Those Nasty Campaign Ads Pond-scum politics

Posted: October 31, 2006

In the annals of negative election advertising, this year should be known as the Year of the Playboy Bunny.

You've probably seen the TV commercial attacking U.S. Senate candidate Harold Ford Jr., a Tennessee Democrat who is African American. It features a bubbly blonde, scantily clad, gushing that she met Ford at a Playboy party and urging him breathlessly to "call me."

The commercial plays shamelessly on prejudices about black men with white women; even Ford's Republican opponent called on the GOP to stop airing the offensive ad. The Republican National Committee, which gave money to the group that paid for the commercial, disavowed responsibility. Wink, wink.

The Bunny ad is the sleaziest example of a campaign season that is oversaturated with misleading, negative TV commercials. The Philadelphia region has become ground zero for mudslinging, with crucial U.S. Senate races in Pennsylvania and New Jersey, and three competitive House races in the Philadelphia suburbs.

Who hasn't seen the GOP ad that sneers about Democratic challenger Lois Murphy's "dirty little secret"? Turns out, her "secret" is that she would support a tax increase on the wealthiest taxpayers, who have benefited the most from President Bush's tax cuts.

Murphy, running against Republican Rep. Jim Gerlach, has not tried to hide her position on taxes. But the producers of this commercial hope that she will look sinister. They also hope nobody will notice that the ad is really aimed at protecting people who earn more than $200,000 per year from paying more in taxes.

Both parties play this negative game, but this year Republicans are playing it more relentlessly and recklessly because they have more to lose and more money to spend. Polls indicate the GOP will lose control of the House, and will lose three or more Senate seats, too.

The ruling party can't talk about the war in Iraq, gas prices, out-of-control spending or huge budget deficits. So Republican leaders decided weeks ago that the best option was to wage personal attacks on Democrats in the most competitive races.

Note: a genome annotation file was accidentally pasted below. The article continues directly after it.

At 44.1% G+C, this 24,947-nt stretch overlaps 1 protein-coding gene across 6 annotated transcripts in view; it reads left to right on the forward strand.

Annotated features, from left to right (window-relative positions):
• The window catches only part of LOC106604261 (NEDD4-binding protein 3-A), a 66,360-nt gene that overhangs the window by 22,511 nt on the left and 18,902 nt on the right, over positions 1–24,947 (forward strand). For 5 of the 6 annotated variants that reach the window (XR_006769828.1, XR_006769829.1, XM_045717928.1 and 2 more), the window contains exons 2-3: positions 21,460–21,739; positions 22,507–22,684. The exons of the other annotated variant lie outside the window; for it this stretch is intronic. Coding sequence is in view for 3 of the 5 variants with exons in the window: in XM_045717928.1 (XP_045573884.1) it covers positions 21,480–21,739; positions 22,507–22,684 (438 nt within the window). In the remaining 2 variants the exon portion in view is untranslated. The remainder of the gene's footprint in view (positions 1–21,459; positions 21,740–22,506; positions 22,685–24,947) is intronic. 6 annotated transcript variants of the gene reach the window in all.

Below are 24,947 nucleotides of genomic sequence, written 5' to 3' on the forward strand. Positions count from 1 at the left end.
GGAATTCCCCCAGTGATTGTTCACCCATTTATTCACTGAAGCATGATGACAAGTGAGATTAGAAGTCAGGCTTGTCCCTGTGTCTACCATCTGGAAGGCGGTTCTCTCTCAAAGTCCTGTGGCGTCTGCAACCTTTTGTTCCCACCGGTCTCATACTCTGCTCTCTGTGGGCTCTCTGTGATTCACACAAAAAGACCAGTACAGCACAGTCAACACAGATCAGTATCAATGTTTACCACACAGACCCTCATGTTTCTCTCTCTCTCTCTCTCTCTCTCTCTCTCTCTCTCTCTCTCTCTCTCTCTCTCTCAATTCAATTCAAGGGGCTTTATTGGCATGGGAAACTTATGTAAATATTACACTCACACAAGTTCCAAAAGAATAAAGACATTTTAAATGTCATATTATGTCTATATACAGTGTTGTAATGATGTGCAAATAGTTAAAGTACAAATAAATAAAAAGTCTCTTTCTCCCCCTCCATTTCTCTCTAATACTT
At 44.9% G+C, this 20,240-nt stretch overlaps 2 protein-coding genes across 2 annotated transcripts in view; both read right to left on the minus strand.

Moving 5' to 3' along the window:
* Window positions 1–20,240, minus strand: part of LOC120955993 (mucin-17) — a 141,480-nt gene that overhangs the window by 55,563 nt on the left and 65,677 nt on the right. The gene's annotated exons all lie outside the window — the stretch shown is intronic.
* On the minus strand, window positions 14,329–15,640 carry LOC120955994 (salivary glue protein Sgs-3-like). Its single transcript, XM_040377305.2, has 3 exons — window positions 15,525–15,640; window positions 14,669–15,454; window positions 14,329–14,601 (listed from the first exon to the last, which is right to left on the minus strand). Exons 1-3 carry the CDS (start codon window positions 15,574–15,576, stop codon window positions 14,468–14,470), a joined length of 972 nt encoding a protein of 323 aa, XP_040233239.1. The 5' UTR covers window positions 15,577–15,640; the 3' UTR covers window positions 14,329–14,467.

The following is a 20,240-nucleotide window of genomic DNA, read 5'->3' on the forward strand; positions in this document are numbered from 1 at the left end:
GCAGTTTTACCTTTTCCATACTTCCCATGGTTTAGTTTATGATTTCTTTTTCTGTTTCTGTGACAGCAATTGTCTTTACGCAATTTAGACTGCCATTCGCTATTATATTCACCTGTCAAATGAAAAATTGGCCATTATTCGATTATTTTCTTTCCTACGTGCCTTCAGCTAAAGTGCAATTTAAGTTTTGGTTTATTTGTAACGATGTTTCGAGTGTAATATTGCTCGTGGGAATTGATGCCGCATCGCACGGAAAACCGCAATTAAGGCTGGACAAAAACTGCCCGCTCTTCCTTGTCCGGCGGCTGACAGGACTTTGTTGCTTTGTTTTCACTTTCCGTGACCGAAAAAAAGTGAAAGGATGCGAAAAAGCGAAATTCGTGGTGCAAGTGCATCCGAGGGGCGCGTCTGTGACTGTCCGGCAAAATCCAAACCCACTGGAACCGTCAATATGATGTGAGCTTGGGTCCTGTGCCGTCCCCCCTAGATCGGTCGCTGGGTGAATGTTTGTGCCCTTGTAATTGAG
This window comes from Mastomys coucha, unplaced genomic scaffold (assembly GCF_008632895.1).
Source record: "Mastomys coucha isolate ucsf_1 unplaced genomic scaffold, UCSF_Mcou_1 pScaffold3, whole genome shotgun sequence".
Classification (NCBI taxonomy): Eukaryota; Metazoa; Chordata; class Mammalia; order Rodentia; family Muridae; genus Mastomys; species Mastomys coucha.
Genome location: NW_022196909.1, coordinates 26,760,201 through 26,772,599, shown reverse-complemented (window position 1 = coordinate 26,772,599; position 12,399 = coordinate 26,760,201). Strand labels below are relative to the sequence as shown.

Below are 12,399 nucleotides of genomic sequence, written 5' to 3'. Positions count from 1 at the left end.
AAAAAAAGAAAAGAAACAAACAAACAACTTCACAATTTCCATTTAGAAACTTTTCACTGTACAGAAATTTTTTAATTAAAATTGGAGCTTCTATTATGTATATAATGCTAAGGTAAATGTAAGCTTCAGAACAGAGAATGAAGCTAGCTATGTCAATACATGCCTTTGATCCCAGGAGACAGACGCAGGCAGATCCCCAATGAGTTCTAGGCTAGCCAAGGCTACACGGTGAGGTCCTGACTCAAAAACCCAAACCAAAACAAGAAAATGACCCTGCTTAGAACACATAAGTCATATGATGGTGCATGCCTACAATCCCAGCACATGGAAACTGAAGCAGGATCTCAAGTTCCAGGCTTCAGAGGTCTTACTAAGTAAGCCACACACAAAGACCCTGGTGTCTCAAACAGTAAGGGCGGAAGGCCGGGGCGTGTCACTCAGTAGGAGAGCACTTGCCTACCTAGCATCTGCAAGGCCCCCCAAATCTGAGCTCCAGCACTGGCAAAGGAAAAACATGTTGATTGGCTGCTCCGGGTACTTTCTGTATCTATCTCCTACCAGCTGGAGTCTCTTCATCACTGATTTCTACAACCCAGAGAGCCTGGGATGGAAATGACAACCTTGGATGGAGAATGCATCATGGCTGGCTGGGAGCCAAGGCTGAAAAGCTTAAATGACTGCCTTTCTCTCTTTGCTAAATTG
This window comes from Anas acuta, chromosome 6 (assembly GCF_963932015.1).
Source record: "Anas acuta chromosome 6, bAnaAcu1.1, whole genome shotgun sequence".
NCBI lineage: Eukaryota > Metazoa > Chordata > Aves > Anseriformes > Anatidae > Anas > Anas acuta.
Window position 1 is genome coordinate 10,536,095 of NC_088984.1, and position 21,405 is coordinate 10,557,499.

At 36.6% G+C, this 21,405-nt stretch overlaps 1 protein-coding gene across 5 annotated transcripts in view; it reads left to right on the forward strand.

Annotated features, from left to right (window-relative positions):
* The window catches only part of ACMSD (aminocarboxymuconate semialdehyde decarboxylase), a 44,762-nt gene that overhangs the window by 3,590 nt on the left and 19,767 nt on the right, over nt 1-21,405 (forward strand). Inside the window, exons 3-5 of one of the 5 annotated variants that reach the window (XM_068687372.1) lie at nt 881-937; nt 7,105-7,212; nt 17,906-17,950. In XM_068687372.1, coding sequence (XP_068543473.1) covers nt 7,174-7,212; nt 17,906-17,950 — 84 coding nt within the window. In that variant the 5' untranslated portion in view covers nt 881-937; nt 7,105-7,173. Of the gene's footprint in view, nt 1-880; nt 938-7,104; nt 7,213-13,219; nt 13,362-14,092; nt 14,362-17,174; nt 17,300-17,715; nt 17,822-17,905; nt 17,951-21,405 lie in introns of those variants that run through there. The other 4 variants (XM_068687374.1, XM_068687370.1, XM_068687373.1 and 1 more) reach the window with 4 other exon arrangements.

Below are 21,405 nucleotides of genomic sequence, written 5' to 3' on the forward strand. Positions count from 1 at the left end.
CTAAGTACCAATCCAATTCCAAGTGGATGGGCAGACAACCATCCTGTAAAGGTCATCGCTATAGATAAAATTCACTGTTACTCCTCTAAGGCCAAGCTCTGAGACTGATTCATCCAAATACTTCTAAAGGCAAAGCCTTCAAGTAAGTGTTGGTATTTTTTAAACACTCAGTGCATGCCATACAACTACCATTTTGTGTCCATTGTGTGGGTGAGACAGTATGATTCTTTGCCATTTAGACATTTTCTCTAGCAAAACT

The nonpartisan Annenberg Political Fact Check group ( said last week that House Republicans have spent $41.9 million attacking Democratic opponents, and only $5 million supporting their own candidates, nearly an 8-to-1 negative-to-positive ratio. The House Democrats have spent $18 million and $3.1 million, respectively, for a 5-to-1 ratio. The group found that the GOP commercials have a "pronounced tendency to be petty and personal."

Not all "attack" ads are out of bounds. Some fairly illuminate the decisions facing voters. A tough but in-bounds version of such an ad locally takes on Democratic House challenger Patrick Murphy, the opponent of Republican Rep. Mike Fitzpatrick of Bucks County. The commercial consists of Murphy's appearance on a political talk show, in which the Iraq veteran appears hesitant and unable to say how he would have voted on the war.

This campaign season is the best argument yet for tougher campaign finance regulations. Equal, free broadcast time for candidates could limit these excesses. Instead of allowing a nameless, well-funded group to smear an opponent, let the candidates themselves show their faces and justify their candidacies.

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